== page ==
The U headstamp (and its variations) was common up to the 1980’s, and it may or may not still be used on some types.
As noted, Super-X was originally a Western Cartridge Company trademark, now used by Winchester. Many earlier Winchester RF cartridges carried the H headstamp.
You should also include cartridge case lengths, as there are a number of different .22s (short, long rifle, WRF, Extra-long, WMR, and others.) and that could assist in establishing dates. e.g., the .22 Short came first, and the Long Rifle came about 30 years later (but the earlier .22 Long has the same case length as the .22 Long Rifle). The .22 WMR is much more recent.
Keep in mind that ammunition has a very long shelf life, and it’s easily possible someone could have fired 50 year-old (or even much older) ammunition last week, so the firing date determination from the headstamp is always very iffy.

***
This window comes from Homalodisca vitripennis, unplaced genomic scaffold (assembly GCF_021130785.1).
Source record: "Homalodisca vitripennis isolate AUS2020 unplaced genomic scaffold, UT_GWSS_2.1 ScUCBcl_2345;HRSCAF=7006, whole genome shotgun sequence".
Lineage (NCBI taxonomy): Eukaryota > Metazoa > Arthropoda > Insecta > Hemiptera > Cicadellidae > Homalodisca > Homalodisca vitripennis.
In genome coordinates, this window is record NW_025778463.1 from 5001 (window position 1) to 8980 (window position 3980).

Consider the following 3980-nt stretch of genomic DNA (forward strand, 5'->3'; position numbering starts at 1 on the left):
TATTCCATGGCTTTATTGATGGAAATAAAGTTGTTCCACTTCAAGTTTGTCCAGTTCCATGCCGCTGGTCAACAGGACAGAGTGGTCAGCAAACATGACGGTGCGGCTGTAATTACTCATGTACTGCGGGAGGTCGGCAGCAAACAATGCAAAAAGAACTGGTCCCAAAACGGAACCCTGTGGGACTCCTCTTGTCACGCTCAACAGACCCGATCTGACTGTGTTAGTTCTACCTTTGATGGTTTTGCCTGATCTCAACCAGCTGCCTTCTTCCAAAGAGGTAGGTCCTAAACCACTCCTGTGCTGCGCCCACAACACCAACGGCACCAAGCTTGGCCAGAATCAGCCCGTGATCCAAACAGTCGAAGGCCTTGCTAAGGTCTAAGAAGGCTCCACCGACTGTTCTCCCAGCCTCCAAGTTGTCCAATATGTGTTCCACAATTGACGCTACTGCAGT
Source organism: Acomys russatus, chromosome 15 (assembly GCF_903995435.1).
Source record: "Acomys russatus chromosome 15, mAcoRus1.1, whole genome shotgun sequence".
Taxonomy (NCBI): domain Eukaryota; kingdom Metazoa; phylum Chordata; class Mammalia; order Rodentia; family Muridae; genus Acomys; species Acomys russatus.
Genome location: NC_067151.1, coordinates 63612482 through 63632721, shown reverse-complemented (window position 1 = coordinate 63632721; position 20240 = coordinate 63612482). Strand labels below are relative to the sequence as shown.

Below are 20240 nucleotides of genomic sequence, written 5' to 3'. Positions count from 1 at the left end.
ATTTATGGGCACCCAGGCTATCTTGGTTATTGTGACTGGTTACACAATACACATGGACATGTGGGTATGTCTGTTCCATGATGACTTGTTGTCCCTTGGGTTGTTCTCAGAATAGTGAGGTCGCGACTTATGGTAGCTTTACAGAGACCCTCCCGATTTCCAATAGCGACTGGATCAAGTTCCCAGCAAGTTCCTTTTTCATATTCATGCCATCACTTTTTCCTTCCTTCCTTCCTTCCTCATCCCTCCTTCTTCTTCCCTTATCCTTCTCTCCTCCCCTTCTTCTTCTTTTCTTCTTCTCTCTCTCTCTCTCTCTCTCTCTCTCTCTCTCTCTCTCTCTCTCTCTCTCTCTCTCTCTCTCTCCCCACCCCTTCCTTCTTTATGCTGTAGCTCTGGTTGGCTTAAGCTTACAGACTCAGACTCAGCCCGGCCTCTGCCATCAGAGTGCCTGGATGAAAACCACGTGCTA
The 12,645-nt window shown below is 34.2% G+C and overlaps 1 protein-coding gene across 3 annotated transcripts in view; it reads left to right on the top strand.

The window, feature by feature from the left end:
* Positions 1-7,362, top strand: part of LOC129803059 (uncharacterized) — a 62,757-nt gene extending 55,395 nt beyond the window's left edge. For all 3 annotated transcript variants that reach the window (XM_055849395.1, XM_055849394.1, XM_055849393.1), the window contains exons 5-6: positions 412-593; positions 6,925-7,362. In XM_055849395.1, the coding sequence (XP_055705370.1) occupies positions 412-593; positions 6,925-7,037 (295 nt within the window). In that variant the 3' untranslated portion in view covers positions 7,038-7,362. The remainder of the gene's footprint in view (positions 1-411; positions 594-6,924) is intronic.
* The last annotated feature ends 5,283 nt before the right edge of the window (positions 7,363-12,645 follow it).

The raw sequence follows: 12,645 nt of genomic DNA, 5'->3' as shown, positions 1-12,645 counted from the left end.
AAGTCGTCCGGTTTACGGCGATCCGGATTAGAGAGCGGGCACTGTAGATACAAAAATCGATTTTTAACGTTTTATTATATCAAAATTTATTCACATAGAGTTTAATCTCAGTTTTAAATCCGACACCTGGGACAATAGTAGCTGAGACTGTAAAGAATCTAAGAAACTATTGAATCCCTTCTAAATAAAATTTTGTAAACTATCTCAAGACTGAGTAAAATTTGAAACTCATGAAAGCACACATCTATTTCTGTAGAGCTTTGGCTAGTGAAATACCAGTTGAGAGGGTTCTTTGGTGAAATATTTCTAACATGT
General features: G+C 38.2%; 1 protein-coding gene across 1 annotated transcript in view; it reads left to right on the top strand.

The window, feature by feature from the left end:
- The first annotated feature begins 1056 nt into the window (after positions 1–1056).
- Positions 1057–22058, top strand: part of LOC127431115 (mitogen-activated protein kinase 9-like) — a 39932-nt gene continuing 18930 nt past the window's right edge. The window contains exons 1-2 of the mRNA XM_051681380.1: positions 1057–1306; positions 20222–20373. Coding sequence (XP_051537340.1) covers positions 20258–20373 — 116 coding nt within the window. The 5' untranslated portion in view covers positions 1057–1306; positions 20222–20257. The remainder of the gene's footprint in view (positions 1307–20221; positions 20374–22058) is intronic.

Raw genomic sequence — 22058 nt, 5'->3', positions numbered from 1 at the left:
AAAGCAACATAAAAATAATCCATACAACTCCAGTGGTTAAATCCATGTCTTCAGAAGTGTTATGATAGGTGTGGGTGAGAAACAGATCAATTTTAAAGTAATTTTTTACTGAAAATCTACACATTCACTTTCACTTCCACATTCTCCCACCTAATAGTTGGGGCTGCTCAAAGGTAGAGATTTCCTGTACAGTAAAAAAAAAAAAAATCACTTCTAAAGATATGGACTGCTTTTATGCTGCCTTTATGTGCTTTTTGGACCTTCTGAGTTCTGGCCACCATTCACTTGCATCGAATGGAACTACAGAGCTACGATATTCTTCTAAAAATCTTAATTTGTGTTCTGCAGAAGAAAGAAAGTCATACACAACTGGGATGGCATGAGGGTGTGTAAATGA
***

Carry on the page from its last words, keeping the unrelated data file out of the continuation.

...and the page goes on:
Condition could also be significant, as depending on soil chemistry (such as pH) and climate, fired cases left on the ground or buried can weather rapidly, and even those that are not very old can become old-looking quickly. So just because they look old may mean absolutely nothing, as they could have been fired only a year ago.